Learning to work, earn and manage one’s means is often called the "Puritan ethic", but I continue to be surprised at how many people from Christian traditions treat such concerns as unworthy of a person of faith. "The Lord will provide," is cited by some as a reason not to teach children industry and thrift. But non-religious parents neglect this area of child-rearing, too. Some cite a "hard" childhood filled with "too much work" as a motivation for sparing their children such vicissitudes. Others think childhood should be a carefree time, with real-world concerns pushed off far into adulthood. Still others think spending one’s adolescence at menial jobs, managing small earnings, does not prepare a child for a "professional-level" career.
Whatever a parent’s thoughts on such matters, shaping a child’s attitudes toward money, work, and self-sufficiency can’t suddenly be addressed when the child hits 18. Or – saying it more accurately – you can wait until then, but making an impression is unlikely. Learning these things is like learning to play the piano. You need time, practice, a good teacher, and a piano.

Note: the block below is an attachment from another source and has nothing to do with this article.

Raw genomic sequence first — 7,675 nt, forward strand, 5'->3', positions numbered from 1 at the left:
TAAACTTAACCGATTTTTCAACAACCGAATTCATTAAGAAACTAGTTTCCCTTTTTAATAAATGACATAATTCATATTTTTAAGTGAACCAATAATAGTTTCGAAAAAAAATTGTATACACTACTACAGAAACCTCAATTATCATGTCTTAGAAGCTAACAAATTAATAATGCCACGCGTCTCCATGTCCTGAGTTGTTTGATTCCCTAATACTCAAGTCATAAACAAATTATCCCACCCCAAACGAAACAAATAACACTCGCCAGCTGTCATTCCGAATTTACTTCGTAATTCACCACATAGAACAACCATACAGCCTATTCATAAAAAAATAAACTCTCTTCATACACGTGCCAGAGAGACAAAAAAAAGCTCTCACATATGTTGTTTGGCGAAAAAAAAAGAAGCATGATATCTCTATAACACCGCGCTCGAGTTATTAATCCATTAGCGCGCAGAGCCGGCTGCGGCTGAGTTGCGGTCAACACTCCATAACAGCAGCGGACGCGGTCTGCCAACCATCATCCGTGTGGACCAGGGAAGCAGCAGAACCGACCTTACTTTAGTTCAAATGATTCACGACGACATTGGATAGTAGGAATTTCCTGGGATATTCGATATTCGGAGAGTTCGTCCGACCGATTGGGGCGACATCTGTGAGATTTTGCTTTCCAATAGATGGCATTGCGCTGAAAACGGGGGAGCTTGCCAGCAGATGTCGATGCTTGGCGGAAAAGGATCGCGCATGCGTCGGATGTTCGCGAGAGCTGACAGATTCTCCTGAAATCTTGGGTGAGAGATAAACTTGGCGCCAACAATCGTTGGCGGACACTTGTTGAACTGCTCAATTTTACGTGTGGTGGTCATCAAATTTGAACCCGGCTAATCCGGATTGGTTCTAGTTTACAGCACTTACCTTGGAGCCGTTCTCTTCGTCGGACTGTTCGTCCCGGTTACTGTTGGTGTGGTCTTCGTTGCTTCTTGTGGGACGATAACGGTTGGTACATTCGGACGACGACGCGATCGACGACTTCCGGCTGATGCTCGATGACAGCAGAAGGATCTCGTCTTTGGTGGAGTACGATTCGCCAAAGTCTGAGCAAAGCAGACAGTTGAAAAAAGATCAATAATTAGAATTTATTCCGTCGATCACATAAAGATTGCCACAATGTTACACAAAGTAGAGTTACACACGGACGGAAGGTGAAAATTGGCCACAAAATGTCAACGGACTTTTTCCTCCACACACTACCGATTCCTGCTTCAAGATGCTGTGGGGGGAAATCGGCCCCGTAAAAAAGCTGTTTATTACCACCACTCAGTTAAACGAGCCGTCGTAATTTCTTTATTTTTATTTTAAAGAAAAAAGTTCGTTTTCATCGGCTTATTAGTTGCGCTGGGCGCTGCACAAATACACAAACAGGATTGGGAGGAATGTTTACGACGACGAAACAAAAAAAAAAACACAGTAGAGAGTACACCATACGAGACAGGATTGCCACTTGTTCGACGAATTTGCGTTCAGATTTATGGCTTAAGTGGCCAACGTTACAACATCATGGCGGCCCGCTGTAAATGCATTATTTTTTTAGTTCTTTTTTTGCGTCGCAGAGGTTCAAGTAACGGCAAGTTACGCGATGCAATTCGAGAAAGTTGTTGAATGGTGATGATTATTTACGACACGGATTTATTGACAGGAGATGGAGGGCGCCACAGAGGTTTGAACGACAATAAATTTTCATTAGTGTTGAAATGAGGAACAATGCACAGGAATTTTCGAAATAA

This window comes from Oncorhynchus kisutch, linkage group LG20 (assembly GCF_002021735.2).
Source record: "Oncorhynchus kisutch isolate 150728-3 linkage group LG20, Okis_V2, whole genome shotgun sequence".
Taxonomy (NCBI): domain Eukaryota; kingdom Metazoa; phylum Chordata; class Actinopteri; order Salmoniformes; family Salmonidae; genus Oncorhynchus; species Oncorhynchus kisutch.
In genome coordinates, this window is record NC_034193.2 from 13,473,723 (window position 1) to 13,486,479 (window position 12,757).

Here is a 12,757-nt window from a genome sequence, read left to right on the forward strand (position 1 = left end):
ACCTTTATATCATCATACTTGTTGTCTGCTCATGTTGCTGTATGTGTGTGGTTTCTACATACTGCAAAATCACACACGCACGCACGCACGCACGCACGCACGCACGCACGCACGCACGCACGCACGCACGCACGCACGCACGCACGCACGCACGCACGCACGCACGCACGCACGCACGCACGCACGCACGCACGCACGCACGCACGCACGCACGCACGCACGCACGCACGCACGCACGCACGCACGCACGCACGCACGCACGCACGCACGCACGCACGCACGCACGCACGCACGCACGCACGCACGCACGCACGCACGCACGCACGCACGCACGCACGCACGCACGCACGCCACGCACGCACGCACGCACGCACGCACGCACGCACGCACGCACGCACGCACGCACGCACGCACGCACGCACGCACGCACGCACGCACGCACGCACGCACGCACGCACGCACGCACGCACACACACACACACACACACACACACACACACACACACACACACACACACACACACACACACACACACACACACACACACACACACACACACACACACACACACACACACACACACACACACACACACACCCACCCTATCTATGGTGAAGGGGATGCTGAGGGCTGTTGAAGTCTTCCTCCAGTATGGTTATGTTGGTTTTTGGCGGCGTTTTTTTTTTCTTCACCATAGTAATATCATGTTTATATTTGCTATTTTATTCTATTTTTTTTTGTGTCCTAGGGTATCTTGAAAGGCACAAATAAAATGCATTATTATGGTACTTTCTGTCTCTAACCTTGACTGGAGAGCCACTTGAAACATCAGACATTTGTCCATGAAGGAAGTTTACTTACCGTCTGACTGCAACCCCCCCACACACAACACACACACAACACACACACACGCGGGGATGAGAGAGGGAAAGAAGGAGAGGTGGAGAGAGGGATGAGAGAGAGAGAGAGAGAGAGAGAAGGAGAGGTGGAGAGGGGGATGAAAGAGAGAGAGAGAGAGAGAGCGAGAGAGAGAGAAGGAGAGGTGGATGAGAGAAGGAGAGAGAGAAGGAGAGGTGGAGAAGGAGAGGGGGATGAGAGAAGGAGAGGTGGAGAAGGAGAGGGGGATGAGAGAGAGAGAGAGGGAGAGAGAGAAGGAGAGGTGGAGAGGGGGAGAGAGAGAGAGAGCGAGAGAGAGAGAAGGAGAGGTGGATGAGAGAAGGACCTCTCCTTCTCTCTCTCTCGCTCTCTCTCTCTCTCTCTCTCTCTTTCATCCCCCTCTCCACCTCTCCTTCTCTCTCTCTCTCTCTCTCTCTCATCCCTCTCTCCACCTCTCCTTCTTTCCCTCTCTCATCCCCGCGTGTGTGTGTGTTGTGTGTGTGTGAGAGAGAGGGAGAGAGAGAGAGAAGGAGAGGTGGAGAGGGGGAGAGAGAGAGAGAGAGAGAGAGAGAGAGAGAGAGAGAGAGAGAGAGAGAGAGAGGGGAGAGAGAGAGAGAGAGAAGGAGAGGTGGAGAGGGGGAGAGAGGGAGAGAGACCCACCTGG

The piano-simile is especially apt. No sane person tries to master the piano without the actual instrument. Yet many parents seem to think that the skills needed to work, earn and manage money are like a "coat" that a child simply dons on his way out the door, after college. It is helpful if a child has seen hard work and thrift modeled in his own home, but he (she) also needs to get his hands dirty. He needs the discipline of reporting on-time each day, of taking instruction, of completing tasks as directed. He needs the experience of being praised for good work and scolded for deficient work. As the case may be, he needs to experience being fired or laid off and learning that he can survive, recover, and surmount such setbacks. He needs to feel the pride of counting his own earnings and spending them wisely.